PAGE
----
Sunday, April 11, 2010

Who's interpretation?

Position titles are a funny thing. In my field it's not uncommon to see curator/manager/interpreter/educator/director attached in various combinations to a colleague's name. I probably sound naive to veteran museum educators when I say that the position title confusion seems so indicative of our ambiguous roles in the museum. My title is simply museum educator, but I oversee a paid intern and several part-time employees. I work with curriculum based programs for children, a weekly art studio program for intergenerational visitors, and a huge monthly cultural event. I develop tours and gallery experiences for visitors of all ages. I design workshops for adults, teachers and students as well as developing curriculum and materials for holiday and summer camps for children. I also often assist with researching the collections and exhibits, I create gallery guides, interpretive DVD's, write tours create other didactics for the galleries. I maintain our Facebook and create marketing materials for education programs and general museum events, I even write grants. I feel that I do much more than my title implies. I also find that I have to explain my function at the museum on a constant basis to people who hear/see my title. Most people think museum educator=docent, and all I do is give tours. I do give tours, but...there's so much more (I hear myself saying with a slight echo effect).

So when a small group of third graders approached me last fall about how to become a museum professional, I had to take a closer look at my daily function within the museum so that we could begin learning together. Wait, I'm putting the cart before the horse. They wanted to know how to become artists. We met for the first time in November 2009. The children had already begun research about the training, pay and variety of jobs an artist could pursue. Their teacher had suggested that they interview a person working in the field to learn more about working in the arts. These students had been visiting the museum regularly for a curriculum-based interdisciplinary art/science program. Since they don't have an art teacher on their campus, I was the reasonable and familiar facsimile. (I don't mean to imply that I am chopped liver to these kids, but I think they would have rather interviewed a flashy painter initially. Again, the teacher was the intermediary for their decision process, I believe.) So we discussed careers in visual arts. I told them about teaching art in public school, working as a graphic designer, my personal experiences in working with studio artists, and working with craftspeople. They took notes, asked a few questions, and thanked me when I was done. I figured that I had at least abraded their dreams, if not crushed them with my fairly straightforward (read bland) presentation of artist careers.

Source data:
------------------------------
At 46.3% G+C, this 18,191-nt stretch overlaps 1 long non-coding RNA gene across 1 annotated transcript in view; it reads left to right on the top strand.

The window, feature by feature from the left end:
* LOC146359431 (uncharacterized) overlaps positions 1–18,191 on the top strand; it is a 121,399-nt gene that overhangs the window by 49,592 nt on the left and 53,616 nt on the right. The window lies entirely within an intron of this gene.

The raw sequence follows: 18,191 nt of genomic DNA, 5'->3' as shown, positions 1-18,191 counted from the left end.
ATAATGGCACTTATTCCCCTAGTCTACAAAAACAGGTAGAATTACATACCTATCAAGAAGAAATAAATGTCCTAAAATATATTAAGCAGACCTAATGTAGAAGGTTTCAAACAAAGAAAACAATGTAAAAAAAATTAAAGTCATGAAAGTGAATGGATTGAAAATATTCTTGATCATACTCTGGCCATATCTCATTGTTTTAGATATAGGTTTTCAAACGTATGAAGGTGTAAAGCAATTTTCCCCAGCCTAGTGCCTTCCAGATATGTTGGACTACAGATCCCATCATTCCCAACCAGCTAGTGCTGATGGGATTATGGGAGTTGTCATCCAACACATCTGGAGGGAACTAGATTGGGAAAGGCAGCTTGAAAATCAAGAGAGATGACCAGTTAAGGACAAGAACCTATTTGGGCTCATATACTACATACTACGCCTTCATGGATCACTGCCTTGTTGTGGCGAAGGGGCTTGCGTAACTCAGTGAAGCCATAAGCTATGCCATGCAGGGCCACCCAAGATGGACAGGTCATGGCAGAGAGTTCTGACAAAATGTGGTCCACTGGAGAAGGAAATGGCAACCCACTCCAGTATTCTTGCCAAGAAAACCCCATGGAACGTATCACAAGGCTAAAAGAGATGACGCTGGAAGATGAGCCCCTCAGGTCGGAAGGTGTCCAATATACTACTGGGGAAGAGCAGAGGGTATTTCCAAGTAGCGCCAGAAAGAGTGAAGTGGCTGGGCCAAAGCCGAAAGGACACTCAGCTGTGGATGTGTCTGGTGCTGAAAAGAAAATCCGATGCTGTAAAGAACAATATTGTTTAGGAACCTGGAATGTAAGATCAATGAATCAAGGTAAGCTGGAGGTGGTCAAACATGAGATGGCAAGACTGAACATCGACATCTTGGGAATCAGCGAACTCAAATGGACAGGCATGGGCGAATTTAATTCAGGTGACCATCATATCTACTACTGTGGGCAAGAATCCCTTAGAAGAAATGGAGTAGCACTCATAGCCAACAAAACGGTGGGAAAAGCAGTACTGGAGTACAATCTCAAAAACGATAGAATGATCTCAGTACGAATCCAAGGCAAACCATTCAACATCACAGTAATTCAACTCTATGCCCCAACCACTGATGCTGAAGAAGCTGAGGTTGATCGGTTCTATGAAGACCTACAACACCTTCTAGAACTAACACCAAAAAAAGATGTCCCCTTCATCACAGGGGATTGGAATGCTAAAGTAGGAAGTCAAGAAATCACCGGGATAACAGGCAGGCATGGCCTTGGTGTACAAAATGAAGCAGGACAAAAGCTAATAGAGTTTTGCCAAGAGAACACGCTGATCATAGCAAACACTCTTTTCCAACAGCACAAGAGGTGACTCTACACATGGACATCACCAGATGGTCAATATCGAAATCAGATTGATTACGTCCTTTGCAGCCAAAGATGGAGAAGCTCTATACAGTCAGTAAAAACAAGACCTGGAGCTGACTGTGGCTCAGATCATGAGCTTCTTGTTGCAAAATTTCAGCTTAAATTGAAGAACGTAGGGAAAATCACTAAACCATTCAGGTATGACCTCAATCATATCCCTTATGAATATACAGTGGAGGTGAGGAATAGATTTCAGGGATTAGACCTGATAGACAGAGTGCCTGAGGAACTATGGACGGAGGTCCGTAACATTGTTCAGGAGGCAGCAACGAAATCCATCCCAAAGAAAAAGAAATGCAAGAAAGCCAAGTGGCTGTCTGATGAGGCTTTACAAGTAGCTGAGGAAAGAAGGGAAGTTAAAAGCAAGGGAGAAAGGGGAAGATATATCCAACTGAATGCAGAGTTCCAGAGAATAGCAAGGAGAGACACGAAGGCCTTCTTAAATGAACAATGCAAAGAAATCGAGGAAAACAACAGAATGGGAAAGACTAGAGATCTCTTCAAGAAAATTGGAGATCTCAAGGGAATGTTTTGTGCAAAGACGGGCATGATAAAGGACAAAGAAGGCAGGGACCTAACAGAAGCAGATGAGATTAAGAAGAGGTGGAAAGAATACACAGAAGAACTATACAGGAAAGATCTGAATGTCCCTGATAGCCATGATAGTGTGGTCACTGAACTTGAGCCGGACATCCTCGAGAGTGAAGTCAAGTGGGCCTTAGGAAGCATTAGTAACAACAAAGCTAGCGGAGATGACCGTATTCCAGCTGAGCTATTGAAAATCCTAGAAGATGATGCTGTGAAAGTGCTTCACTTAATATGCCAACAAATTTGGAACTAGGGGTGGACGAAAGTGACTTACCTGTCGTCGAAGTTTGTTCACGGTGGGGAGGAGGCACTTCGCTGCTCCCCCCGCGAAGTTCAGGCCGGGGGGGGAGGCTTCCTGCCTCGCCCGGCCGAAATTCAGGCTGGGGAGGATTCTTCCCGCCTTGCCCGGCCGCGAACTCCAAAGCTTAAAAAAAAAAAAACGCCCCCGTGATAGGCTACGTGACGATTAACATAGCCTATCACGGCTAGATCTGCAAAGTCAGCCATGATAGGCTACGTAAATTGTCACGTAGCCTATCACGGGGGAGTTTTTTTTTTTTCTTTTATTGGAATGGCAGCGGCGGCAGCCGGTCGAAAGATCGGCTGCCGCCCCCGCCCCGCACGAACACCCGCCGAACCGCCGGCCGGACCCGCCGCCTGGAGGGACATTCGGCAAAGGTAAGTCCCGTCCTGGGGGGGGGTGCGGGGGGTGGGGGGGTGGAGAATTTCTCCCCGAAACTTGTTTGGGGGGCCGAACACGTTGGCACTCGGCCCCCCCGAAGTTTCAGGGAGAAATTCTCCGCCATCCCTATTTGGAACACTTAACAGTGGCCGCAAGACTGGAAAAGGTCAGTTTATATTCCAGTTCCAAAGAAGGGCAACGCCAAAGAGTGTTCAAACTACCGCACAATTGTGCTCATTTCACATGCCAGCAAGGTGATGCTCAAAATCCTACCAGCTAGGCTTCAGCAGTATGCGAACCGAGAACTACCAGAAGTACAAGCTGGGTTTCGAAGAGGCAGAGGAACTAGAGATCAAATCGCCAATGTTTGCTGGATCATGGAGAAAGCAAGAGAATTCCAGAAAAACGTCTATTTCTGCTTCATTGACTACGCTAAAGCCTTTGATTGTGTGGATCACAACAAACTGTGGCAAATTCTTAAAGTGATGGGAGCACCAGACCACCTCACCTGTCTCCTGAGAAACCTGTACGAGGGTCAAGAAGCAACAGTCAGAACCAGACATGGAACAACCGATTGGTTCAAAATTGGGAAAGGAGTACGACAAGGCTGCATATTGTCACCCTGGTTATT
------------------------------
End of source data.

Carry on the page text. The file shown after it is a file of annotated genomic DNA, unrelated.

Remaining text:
Much to my surprise, they came back for more. They had a new agenda based on further independent research, and they were looking for a museum-specific research project. So, a couple months later I had three 3rd grade interns, the Jr. Interpreters, visiting me for three hours a week with a parent volunteer. We familiarized ourselves with the education studio, toured the public areas of the museum, and met several of the staff members. We developed a list of what each staff member's responsibilities are at the museum. Next, we developed a collaborative definition of interpretation, using other familiar jobs (language translator, air traffic controller, etc.) as the basis. After we agreed on a set of characteristics of museum interpretation, we developed a very stripped down four step version of how I personally approach object interpretation. Next, using the four step program, the Jr. Interpreters identified a piece in our permanent collection and got to work. Several weeks later, we have a how-to video for responding to a ceramic artwork, a commercial for an artist's work, and a PSA about the value of visiting the museum to view sculptural glass art. The Jr. Interpreters have also presented their work to incoming Kindergartners, the PTA, and their teachers. Our next step is Facebook. We decided to share our video interpretations with the museum's Facebook audience in hopes of productive feedback. (I am the site moderator, so nobody gets hurt). All in all, the kids accomplished tons of self-guided research on artists, art techniques, artist statements and came up with some witty written, verbal and video outcomes.

So what did I learn? Well, lots more about how to connect all that grad school reading and emerging research methods with my actual practice. I am very excited about my personal realizations in this process. I know there are three kids that know and love the process of what we do as museum educators. More personally important, as a guide to the process of discovery of these guidelines and definitions with the students, I found the streamlining and simplification of how I understand my job currently has given me a new confidence in my ambiguous title. I know how to summarize some of what I do, and it creates room for me to grow professionally. The certainty of what I currently understand has solidified a foundation for me to begin building on my current methods. I am ready to start reading again, and I'd love to hear from/interact with other museum educators/curators/managers/interpreters/directors about their reflections on practice.